Yu Higuchi’s Anatomy: A Lesson on MMD Bones


A Feature Article by contributor ARIZONA on LearnMMD.com

Yu Higuchi’s Anatomy – or – A Lesson on MMD Bones.

Leonardo meets Yu Higuchi in a culture clash!ANYTHING THAT MOVES, on a model, will have a corresponding bone attached to it. That’s why some models have weird things like hair bones and eye bones and other bizarre anatomy that you’ve never heard about in any of your Health and Anatomy classes.

Bones are made of marks and lines.  The marks indicate points of rotation and movement. The mark is where you select, rotate, and move the bone. Lines show you the direction you are going with that bone.

There are 4 basic types of bones (according to Yu Higuchi from his tutorial video):

  1. Normal Bone - Rotate Only in MikuMikuDanceNormal Bones (Rotate Only) have a blue circular mark surrounded a blue circle and blue lines.
  2. Normal Bone - Rotate & Move in MikuMikuDanceNormal Bones (Rotate and Move) are indicated by blue square marks surrounded blue square and blue lines.
  3. Normal Bone affected by IK Bone in MMDNormal Bones affected by an IK (Inverse Kinematics) Bone are noted with a blue circle and yellow lines.
  4. or IK Bone in Miku Miku Dance - Yellow with Blue Dot version.IK Bones (Inverse Kinematics) are distinguished by blue squares with yellow squares and lines. Sometimes, you’ll see a blue square with a yellow outline and blue lines.

The most common bones are 1 and 4. I included the other two because you might find these on older legacy models. Or occasionally, some model designer might do something exotic with their models.  Generally speaking, IK bones have square heads; Normal bones do not.

All bones rotate and move to some extent Meiko's Bones in MikuMikuDance.however, IK bones (attached to joints) allow you to manipulate an entire appendage all at once. Most often, IK bones are associated with the legs and feet. They are activated by double clicking on the mark. You’ll also notice that the Move button is not “greyed” out and you’ll see “IK” listed in the Bone field on the top left. This is not to say that an entire limb can’t be moved with a normal bone. You just have more options with IK bones.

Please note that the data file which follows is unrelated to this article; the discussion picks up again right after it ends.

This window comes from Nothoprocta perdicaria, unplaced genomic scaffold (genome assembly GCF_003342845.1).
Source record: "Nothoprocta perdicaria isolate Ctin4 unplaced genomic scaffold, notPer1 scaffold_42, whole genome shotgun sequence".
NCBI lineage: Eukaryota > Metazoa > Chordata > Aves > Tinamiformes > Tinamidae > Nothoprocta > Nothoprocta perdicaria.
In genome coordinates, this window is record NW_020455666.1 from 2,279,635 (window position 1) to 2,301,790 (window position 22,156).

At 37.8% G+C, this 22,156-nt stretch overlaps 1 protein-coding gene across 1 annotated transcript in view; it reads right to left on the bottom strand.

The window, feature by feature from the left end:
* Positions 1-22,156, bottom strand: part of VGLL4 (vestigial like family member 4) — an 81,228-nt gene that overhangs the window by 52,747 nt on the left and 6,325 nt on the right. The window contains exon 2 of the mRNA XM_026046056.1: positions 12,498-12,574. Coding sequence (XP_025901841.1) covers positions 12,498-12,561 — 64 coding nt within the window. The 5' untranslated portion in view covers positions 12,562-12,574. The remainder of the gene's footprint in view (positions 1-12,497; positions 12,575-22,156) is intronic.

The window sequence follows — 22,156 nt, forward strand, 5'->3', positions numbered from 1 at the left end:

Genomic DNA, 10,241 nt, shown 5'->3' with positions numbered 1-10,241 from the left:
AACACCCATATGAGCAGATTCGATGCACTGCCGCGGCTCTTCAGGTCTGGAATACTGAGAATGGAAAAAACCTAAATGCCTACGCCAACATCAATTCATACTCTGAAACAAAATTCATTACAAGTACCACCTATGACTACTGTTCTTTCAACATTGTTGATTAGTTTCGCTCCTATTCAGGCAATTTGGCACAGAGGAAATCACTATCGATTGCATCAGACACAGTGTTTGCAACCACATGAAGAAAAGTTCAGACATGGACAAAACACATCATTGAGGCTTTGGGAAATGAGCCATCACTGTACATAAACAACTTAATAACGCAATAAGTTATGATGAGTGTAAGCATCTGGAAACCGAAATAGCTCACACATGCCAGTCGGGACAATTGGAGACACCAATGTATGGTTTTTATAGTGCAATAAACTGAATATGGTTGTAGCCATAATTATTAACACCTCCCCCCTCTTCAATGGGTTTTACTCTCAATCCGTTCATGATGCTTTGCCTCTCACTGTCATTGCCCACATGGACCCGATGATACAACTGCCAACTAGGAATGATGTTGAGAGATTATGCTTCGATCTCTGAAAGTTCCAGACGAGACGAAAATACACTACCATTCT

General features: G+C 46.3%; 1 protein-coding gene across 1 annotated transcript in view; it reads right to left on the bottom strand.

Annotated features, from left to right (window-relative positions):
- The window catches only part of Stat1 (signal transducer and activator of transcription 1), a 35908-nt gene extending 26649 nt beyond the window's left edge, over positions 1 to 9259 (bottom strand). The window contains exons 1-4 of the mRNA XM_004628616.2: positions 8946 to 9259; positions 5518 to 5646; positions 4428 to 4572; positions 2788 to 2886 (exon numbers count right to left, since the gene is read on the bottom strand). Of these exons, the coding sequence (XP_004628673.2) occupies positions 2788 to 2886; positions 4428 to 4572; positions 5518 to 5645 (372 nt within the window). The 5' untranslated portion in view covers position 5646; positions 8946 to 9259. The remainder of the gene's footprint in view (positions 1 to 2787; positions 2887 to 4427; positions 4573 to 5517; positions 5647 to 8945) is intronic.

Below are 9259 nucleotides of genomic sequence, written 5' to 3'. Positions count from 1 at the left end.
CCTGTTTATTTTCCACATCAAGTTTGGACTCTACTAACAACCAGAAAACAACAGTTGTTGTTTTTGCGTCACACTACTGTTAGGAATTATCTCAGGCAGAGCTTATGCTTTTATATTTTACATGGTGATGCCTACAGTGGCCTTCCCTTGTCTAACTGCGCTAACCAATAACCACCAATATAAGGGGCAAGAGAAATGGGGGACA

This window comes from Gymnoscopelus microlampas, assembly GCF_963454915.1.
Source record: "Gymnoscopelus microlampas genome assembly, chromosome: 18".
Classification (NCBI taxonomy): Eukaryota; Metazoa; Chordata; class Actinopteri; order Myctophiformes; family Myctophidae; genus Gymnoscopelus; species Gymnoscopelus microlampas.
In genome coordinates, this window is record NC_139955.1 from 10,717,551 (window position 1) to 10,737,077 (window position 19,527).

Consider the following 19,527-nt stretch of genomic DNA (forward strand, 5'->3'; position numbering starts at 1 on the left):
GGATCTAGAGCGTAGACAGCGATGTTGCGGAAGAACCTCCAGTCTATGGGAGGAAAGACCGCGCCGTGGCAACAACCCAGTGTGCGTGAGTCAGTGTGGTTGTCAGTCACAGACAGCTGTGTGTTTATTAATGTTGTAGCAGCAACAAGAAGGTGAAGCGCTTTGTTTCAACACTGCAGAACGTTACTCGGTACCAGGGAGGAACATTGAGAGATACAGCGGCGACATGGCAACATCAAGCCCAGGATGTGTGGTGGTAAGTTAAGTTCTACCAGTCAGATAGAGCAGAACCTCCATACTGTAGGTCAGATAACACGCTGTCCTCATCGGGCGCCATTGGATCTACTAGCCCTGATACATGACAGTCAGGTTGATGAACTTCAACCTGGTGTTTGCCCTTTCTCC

All these bones can be moved by using the Rotate Axis Tool by clicking on the mark and clicking Rotate on the Bone Manipulation Menu.  Or, you can use the XYZ icon field in the lower right-hand corner of the model screen.

Personally, I find the Rotate Axis Tool the easiest to use. This in concert with a mouse and scroll wheel is the most efficient to use (Unless, you have a serious masochistic streak then use the XYZ icon field-to each their own).

Trust me, after 5 minutes of using only the XYZ icon field -You’ll get yourself a three button mouse!  Especially, when you start doing your own camera motion data, then, you will see the value of the mouse.

Rotation Point is not really a Bone that you can adjust in MMDThe last bone I want to mention isn’t really a bone?!? It is just a blue circle with a blue “x” inside of it.  That is just a rotation point. Try as you may, it won’t move up, down, nor side-to-side. It just rotates.

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This is just a basic primer on bones. MMD modelers are always pushing the envelope and creating new stuff.

I now hope you now have a better idea of what you are looking at, when you use MMD.


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